I understand angular velocity increasing since the distance becomes shorter but why does the actual angular velocity increase? There is no force being applied perpendicular to the centripetal force so why does the velocity increase?
When the radius is decreased, there exists a component of velocity which is radially inward. The dot product of this component with the centripetal force is not zero, so work is done and speed increases.
Another way to think of it is that as an orbiting object falls deeper into a gravity well, it loses potential energy and gains kinetic energy, which means that speed increases.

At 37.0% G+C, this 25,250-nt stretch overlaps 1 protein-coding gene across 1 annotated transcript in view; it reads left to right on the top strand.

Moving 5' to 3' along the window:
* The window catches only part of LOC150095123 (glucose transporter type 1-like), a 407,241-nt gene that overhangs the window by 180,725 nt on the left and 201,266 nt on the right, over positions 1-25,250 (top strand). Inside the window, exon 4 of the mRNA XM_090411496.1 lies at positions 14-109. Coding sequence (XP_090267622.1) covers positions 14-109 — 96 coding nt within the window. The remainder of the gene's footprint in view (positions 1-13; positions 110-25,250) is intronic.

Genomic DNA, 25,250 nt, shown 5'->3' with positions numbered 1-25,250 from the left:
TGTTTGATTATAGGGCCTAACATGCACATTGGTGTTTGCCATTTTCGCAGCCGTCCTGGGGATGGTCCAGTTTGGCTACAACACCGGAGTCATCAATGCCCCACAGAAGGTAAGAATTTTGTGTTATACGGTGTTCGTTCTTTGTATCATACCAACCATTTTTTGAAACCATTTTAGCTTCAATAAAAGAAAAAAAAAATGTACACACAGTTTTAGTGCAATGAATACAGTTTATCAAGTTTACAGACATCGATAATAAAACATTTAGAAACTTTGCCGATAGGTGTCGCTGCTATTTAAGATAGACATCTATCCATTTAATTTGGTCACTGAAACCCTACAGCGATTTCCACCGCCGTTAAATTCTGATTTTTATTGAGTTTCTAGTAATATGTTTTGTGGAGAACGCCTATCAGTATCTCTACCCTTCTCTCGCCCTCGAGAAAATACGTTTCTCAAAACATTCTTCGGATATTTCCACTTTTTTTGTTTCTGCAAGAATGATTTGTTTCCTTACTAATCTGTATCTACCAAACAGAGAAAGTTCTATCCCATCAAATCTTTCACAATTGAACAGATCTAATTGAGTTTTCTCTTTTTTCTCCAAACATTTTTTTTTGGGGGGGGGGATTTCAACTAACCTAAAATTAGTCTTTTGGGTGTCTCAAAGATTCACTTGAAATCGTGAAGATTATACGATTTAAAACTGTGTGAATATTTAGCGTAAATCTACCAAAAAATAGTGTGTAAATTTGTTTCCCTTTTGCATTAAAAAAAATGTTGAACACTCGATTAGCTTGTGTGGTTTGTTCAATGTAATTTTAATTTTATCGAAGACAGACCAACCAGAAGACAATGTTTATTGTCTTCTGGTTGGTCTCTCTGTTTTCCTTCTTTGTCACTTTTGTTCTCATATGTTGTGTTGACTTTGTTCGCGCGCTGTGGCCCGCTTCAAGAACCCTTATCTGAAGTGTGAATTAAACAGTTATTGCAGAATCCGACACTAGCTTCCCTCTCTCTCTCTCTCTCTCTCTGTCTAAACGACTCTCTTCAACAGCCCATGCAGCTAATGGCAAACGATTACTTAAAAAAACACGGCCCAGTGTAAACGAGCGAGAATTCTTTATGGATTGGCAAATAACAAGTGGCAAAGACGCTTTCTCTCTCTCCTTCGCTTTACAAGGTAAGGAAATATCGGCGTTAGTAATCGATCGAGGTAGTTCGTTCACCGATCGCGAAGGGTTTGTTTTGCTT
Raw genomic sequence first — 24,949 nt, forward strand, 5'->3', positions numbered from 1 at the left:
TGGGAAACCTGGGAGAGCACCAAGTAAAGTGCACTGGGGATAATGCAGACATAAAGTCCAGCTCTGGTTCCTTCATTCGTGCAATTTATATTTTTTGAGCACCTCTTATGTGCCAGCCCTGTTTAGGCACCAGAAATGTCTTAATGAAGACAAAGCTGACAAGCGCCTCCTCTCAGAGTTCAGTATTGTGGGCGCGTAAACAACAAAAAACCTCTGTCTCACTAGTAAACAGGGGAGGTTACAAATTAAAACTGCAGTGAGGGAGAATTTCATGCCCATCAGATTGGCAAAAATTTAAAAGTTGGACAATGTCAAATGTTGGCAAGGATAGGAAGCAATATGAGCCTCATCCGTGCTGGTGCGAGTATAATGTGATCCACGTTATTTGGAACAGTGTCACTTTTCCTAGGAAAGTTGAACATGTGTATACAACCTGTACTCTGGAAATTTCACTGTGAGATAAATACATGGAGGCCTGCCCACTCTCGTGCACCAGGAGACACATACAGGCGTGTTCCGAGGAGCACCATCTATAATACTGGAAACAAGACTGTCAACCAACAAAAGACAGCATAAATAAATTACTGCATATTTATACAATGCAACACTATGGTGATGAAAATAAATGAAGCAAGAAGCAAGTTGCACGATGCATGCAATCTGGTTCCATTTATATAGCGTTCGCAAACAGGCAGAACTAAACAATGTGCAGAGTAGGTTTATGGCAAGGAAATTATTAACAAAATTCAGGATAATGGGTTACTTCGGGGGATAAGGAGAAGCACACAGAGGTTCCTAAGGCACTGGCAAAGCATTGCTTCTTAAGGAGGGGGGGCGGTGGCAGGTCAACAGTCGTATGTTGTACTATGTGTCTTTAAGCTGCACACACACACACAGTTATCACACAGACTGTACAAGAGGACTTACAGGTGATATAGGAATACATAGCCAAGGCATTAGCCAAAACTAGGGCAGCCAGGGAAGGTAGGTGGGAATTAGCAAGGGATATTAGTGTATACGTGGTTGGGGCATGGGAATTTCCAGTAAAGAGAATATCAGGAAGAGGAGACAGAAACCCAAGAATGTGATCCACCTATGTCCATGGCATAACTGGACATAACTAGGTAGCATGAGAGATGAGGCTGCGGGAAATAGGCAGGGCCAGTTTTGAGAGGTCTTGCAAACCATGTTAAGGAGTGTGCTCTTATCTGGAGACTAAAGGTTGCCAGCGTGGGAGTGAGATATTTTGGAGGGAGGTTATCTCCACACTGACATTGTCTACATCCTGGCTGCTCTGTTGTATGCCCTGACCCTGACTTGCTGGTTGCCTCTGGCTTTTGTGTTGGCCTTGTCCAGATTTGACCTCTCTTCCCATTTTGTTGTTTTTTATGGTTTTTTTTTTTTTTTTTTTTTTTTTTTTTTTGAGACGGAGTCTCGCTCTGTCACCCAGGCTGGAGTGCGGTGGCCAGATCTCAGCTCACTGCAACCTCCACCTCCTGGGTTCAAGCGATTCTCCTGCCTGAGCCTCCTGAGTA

Angular momentum is given by the cross-product of the momentum and the position vector. If one assumes these two vectors are orthogonal then the magnitude of the angular momentum is the product of the magnitudes of these two vectors. Hence if the angular momentum remains constant and the magnitude of one of these vectors decrease then the other one must increase. Since angular momentum in a closed system is conserved, a decrease in the distance would induce an increase in the momentum.